The Truth About Naps 💤
Updated: Jan 19, 2021
Here we go again. This weekend in one of the Sunday papers there was an article exclaiming the virtues of napping, proclaiming that all our ills would be cured if we just had a nap, that we would be more efficient drones (sorry workers) if only we napped and that everyone and anyone should be napping.
Now don’t get me wrong, who doesn’t appreciate a disco nap from time to time, but naps are a very nuanced issue, that are an important tool in my box of tactics and tips to help people sleep better, but, unfortunately for poor sleepers they rarely work. They can improve productivity and alertness, but, they also, for a large amount of people, make sleep at night worse. Naps don’t improve poor sleep or insomnia. Naps help sleep deprivation and that is a different thing.
How do naps make sleep worse?
They make sleep worse because they reduce sleep pressure, making it harder to go to sleep and sustain sleep. For poor sleepers this means our sleep at night gets worse, impacting on our mental and physical health, we nap in the day to reduce the impact of sleep deprivation to feel more alert and be more productive but this approach gets us into a cycle of failure and despair with our sleep never improving.
I work with hundreds if not thousands of poor sleepers a month and I have seen people struggling to improve sleep, whilst napping in the day because they have been told it will help. I have worked with professional footballers who have described themselves as poor sleepers because they are unable to nap during the day, as they were told everybody should be napping. As poor sleepers, we deserve advice that takes into account our experience of sleep as an individual, not a one size fits all, poorly thought out, patronising approach that makes us feel like we are the problem.
Sleeping is very individual
Naps can be an important tool for the likes of shift workers and some sports people. The work I do at Beingwell is about supporting people in understanding who they are as sleepers, and helping them to decide whether napping will help or hinder their overall health and support them in meeting their sleep need.
Culturally we should be encouraging organisations to create more flexible working days that allow people to get the sleep they need not creating nap rooms or pushing an idea that it doesn't matter how you sleep at night a nap will solve it all. Experts and company’s shouting about the virtue of this approach need to be challenged and need to understand the damage they are doing to people’s wellbeing.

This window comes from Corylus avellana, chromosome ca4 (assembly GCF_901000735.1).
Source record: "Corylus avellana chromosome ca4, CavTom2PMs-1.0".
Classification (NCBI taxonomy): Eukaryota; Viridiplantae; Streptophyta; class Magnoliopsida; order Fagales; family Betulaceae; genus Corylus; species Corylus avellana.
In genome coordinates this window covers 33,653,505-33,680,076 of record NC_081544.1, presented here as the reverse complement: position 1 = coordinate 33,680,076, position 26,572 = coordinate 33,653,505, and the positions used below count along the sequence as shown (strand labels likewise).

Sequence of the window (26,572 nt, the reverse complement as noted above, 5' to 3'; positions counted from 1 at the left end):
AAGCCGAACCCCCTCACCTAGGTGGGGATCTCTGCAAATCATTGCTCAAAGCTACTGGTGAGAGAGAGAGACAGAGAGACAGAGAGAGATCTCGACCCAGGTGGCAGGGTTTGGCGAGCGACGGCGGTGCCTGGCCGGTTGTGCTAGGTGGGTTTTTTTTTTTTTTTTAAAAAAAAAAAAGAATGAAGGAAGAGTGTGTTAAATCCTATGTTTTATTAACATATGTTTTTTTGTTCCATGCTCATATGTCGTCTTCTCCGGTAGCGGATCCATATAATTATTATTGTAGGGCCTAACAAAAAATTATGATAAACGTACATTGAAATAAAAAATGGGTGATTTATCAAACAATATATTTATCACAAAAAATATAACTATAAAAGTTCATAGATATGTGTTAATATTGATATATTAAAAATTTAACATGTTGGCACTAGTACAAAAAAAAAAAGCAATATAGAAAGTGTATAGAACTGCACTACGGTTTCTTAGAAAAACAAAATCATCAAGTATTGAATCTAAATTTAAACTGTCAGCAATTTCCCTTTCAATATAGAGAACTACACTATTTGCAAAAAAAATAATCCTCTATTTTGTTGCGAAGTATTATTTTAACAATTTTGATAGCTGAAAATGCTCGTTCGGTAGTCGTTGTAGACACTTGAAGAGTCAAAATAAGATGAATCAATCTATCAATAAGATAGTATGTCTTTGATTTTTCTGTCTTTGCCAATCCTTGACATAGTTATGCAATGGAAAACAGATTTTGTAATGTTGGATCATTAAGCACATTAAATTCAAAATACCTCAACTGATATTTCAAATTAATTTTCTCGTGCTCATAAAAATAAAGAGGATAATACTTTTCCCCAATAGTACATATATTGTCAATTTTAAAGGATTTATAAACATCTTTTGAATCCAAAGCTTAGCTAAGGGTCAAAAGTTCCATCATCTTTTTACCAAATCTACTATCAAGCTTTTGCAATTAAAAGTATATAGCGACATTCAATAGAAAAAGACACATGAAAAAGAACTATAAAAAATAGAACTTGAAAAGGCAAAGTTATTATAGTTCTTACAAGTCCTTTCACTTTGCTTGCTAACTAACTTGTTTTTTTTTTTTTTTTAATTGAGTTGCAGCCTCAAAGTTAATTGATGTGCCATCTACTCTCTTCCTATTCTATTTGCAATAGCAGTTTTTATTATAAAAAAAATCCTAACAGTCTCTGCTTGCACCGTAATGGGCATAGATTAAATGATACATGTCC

A society that understands the negatives and positives of naps, that supports people in getting the sleep they need, whatever their sleep type, their sleep need, or their work patterns, is my dream.
My top tips on understanding naps better:
If we are sleeping poorly at night and napping in the day, then naps will be contributing to the problem. Removing naps is unlikely to make our sleep issues go away, but working with a sleep professional to understand who you are as a sleeper and to understand what changes you can make to your behaviours, mindset and sleep environment will.
Get the duration right. Research shows 10-20 minutes is about the right amount of time to get the benefits of a nap. My advice would be to set your alarm for about 30-40 minutes and if you find yourself waking feeling groggy then reduce it slightly.
The time you have naps during the day is also important. Earlier in the day you are more likely to have light sleep or REM sleep, whilst later in the day you may fall into deep or slow wave sleep which makes it more likely the nap will impact our sleep at night. Try not to nap after 2pm to avoid this.
It has been suggested having a cup of tea or coffee just before a nap can be beneficial as it gives the double hit of the caffeine (as it takes about 30 minutes to start to metabolise) and the nap.
Plan your naps. The people I work with who do nap, such as shift workers or sports people, get far more from them by keeping to a regular schedule. This means our body gets used to the rhythm of having them on a regular basis and the person taking naps finds it easier to go to sleep.
We hope that this blog has cleared up some of the myths and rumours surrounding the popular topic of napping. To sum up, we're not totally against napping. In some cases, it can be a very useful tool to use, but it really depends on your lifestyle and who are you are as a sleeper.
To learn more about James Wilson (The Sleep Geek) and the work he does with Beingwell, follow this link here.